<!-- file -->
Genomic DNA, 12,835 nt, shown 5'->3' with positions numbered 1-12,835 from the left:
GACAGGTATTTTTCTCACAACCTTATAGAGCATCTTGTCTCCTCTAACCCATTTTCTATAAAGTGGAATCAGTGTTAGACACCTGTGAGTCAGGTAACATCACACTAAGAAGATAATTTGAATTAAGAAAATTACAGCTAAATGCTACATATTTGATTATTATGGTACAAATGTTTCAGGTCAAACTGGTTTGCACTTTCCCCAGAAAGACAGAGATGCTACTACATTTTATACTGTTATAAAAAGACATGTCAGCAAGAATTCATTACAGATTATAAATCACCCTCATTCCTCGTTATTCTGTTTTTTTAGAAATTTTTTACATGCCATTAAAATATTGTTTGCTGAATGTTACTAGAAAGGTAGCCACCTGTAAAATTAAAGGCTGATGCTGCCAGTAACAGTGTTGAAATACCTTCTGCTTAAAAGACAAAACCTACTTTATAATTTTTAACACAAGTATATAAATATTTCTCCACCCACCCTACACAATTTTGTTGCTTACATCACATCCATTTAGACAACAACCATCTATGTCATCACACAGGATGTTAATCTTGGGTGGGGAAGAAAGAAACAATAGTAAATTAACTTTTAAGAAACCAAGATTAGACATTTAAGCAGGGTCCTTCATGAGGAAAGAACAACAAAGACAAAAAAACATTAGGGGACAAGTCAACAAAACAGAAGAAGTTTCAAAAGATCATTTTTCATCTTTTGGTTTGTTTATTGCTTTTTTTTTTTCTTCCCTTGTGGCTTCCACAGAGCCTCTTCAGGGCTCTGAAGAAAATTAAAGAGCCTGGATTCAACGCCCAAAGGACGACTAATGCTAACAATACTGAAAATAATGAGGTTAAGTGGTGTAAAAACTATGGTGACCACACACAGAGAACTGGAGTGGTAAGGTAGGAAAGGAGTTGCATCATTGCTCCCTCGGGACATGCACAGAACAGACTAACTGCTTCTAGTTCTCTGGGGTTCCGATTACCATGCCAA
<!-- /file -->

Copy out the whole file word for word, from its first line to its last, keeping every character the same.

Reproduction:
Genomic DNA, 12,835 nt, shown 5'->3' with positions numbered 1-12,835 from the left:
GACAGGTATTTTTCTCACAACCTTATAGAGCATCTTGTCTCCTCTAACCCATTTTCTATAAAGTGGAATCAGTGTTAGACACCTGTGAGTCAGGTAACATCACACTAAGAAGATAATTTGAATTAAGAAAATTACAGCTAAATGCTACATATTTGATTATTATGGTACAAATGTTTCAGGTCAAACTGGTTTGCACTTTCCCCAGAAAGACAGAGATGCTACTACATTTTATACTGTTATAAAAAGACATGTCAGCAAGAATTCATTACAGATTATAAATCACCCTCATTCCTCGTTATTCTGTTTTTTTAGAAATTTTTTACATGCCATTAAAATATTGTTTGCTGAATGTTACTAGAAAGGTAGCCACCTGTAAAATTAAAGGCTGATGCTGCCAGTAACAGTGTTGAAATACCTTCTGCTTAAAAGACAAAACCTACTTTATAATTTTTAACACAAGTATATAAATATTTCTCCACCCACCCTACACAATTTTGTTGCTTACATCACATCCATTTAGACAACAACCATCTATGTCATCACACAGGATGTTAATCTTGGGTGGGGAAGAAAGAAACAATAGTAAATTAACTTTTAAGAAACCAAGATTAGACATTTAAGCAGGGTCCTTCATGAGGAAAGAACAACAAAGACAAAAAAACATTAGGGGACAAGTCAACAAAACAGAAGAAGTTTCAAAAGATCATTTTTCATCTTTTGGTTTGTTTATTGCTTTTTTTTTTTCTTCCCTTGTGGCTTCCACAGAGCCTCTTCAGGGCTCTGAAGAAAATTAAAGAGCCTGGATTCAACGCCCAAAGGACGACTAATGCTAACAATACTGAAAATAATGAGGTTAAGTGGTGTAAAAACTATGGTGACCACACACAGAGAACTGGAGTGGTAAGGTAGGAAAGGAGTTGCATCATTGCTCCCTCGGGACATGCACAGAACAGACTAACTGCTTCTAGTTCTCTGGGGTTCCGATTACCATGCCAA